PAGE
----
After checking with his brother, also a lawyer, Wachter called the newly elected mayor — a former banker — and their state legislators, explained the provision, and pitched Erie’s downtown for designation. They claim to be the first locality to contact the governor’s office about OZs. The beleaguered city ended up with eight of the state’s three hundred OZs.
‘The Litany of Horribles’
Persinger and Wachter left the law firm to become president and executive vice president of the EDDC. They knew they were going to need more money — a lot more money — if they were going to pull off Erie’s economic revival. With the funds they had, Persinger says, “it would take us 20 or 25 years to revitalize the downtown core, and we don’t have 20 to 25 years.”
Their effort drew attention from organizations like Accelerator for America (a group started by LA mayor Eric Garcetti that offers technical assistance to other cities) and policy wonks interested in helping troubled cities, including EIG. The Accelerator crew invited Persinger to dinner at Sean Parker’s Los Angeles mansion in July 2018. After listening to what other cities were doing, Persinger came home convinced that Erie needed a polished prospectus to woo investors.
Later that year, the pair were invited to an EIG meeting in Washington where they met Jonathan Tower, a Harvard MBA and private-equity veteran who founded Arctaris Impact Investors in 2009 to direct investment to businesses and infrastructure in underserved communities. It would turn out to be a providential encounter, an example of the networking that an OZ designation has generated in some communities. As an Urban Institute team concluded in a somewhat skeptical “early assessment” of Opportunity Zones: “OZs are helping spur the evolution of a new community development ecosystem, engaging both project developers and investors who have limited historical engagement in community development work.”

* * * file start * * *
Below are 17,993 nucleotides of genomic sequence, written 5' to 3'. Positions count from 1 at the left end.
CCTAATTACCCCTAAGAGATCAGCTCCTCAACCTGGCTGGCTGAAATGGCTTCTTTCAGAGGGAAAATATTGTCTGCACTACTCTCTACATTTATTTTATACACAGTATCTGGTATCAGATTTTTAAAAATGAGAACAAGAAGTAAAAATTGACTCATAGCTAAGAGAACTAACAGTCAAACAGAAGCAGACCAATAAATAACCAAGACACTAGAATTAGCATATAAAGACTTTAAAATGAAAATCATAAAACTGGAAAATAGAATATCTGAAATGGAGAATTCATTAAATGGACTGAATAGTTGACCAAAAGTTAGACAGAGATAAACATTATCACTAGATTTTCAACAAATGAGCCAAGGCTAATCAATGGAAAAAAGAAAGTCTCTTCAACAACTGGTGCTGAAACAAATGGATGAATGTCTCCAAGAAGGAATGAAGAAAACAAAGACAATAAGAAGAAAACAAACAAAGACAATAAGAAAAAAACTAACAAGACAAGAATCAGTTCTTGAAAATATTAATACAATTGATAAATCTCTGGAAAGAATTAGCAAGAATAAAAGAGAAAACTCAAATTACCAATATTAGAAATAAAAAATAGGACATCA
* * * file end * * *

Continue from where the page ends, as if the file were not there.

The features that make Erie exactly the sort of place program champions describe when they talk about Opportunity Zones don’t necessarily make it an easy sell to out-of-town investors.
“One of the things I’ve enjoyed the most about this is watching how different people sell their projects,” Persinger says. “I was listening to a presentation by an Opportunity Zone fund in Colorado Springs. And I’m sure they didn’t mean it this way, but by the time they got done selling the project, any reasonable person would say, ‘Why the hell is this an Opportunity Zone?’ They were selling the Garden of Eden.”
Wachter, who joins my conversation with Persinger, chimes in: “We’ve taken the opposite approach. We realized very quickly we couldn’t hide from the challenges, so we have what we’ve called essentially the litany of horribles that we will list.” But then they quickly follow up with the pitch that goes something like this: Yes, the current appraisal value on this property is very low, but over the next 10 years, it’s going to go up because we’re investing $100 million in this neighborhood — and we’re going to “de-risk this for you” by subordinating our investment to yours.
Here for the Long Haul